Grand Rapids Attorneys & Counselors

616.828.1195

44 Grandville Avenue SW, Suite 200 Grand Rapids, Michigan 49503

Franchising Your Business FAQ

Q.  Can I franchise my company?

A.  There are many types of businesses, systems and business formats that can lend themselves to the franchise concept.  However, all successful franchises must provide the franchisee with a tried and tested “playbook” to run a profitable and successful business.  So, when looking at the business that you would like to franchise, you need to make sure that your concept and system can be duplicated successfully by the franchise owners.  Generally, the business will have a unique concept or system that will be easy to brand and leverage through marketing in order to increase the value of the franchise concept for your franchisees. If you have a successful business that  (1) has a unique concept or system; (2) can be easily branded and emulated; and (3) is able to be replicated numerous times with a consistent level of success, then you have a company that you may want to franchise.

Q.  What are the benefits of franchising?

A.  One of the biggest benefits of franchising is the rapid and leveraged growth that a successful franchising effort can give to a unique system or brand.  If a potential franchisor has a great concept or unique system for operating their business but does not have the capital to quickly expand to locations nationwide or internationally, a franchise model can jump-start the expansion.  This explosive growth is possible because the franchise owners will, in effect, fund the capital intensive portions of the expansion (such as purchasing equipment, leasing space, payroll for employees in each location, etc.).

Q.  What are the most difficult things about starting a franchise?

A.  An important fact to keep in mind is that “Franchising” is an entire business in and of itself.  It is likely that this business of franchising does not relate in any concrete way to the underlying business that is being franchised.  So, the skills and insights that make your current business successful may or may not translate into success as a franchisor.  In effect, you are starting a completely separate company that is in the business of (1)  franchising your current business; (2) training and maintaining contact and support for your franchisees; and (3) administering all the back office needs of your franchise system.  Once these hurdles are overcome and proper personnel are put in place to run the franchise section of your business, you will still need to deal with the delicate balance of controlling potentially explosive growth and the rising expenses related to that growth while maintaining a high level of service to your customers and franchisees.For example, before your franchise system is able to grow, you will need to make sure that you will have the proper personnel in place to support a large and growing franchise system.  This tends to cost quite a bit of money.  However, if you don’t have the back office set up and the growth in your franchise system outstrips your ability to support that system, it can end up collapsing of its own weight, right on top of you.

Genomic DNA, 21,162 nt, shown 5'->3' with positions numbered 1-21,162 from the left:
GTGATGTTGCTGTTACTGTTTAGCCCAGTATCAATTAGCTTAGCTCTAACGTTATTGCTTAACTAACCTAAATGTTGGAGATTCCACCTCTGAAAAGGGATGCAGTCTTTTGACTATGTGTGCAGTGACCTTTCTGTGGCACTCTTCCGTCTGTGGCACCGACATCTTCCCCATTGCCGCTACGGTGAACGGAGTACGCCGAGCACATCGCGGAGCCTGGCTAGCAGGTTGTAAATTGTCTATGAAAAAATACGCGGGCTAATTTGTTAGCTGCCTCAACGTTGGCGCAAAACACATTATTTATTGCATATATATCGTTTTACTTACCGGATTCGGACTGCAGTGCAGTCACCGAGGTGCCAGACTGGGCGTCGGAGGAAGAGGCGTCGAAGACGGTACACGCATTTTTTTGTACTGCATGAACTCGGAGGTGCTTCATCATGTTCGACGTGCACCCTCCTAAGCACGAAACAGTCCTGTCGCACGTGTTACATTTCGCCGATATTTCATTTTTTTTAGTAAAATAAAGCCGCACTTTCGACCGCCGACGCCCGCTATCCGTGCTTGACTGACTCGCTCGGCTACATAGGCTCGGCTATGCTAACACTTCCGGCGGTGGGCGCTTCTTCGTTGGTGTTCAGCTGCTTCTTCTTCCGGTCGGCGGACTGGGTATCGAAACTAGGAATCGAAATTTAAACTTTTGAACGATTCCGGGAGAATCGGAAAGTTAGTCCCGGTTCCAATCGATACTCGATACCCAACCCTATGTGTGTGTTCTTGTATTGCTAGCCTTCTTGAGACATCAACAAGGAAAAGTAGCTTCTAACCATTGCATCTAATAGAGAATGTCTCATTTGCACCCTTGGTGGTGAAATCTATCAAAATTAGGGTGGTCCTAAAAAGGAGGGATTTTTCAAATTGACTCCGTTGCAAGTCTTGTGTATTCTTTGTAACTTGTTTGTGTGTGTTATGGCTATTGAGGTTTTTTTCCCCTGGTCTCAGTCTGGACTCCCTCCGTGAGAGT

Q.  What are the legal requirements for franchising my business?

A.  Franchise sales and the representations made to potential franchisees are governed nationally by FTC Rules and Regulations and locally by each state’s registration requirements.  In general, franchisors will need to prepare (or have prepared for them) a disclosure document that complies with FTC Rules (called the Franchise Disclosure Document or FDD) which provides certain basic information to franchisees so that they can better make an informed decision regarding the purchase of a franchise.  In addition to the FTC Rules and Regulations, each state may have their own registration requirements that must be met before a franchisor can offer to sell franchises within that state.  Currently, there are 15 states that require registration of some kind prior to offering franchises for sale (California, Hawaii, Illinois, Indiana, Maryland, Michigan, Minnesota, New York, North Dakota, Oregon, Rhode Island, South Dakota, Virginia, Washington, Wisconsin).  If you are seeking to sell franchises in these states, you must first register with the state before you can sell franchises.  If you are selling franchises in any other state, you will simply need to comply with the FTC Rules regarding disclosure and representations to franchisees. 

The FDD is a document somewhat similar to a prospectus for a stock offering and requires the franchisor to provide extensive information regarding the costs of starting and operating a franchise.  Once the Franchise Disclosure Document, Franchise Agreement, and other documents have been prepared (with the help of legal counsel for the franchisor) and any required registrations have been filed and accepted, you can start selling your franchise system to potential franchisees.  Needless to say, there is quite a bit of paperwork that needs to be completed before franchises can be legally sold. 

Have A Franchise Law Question?

For further information regarding the legal requirements for franchising, please contact Andrew Rassi from our Franchising Department at 616.828.5375.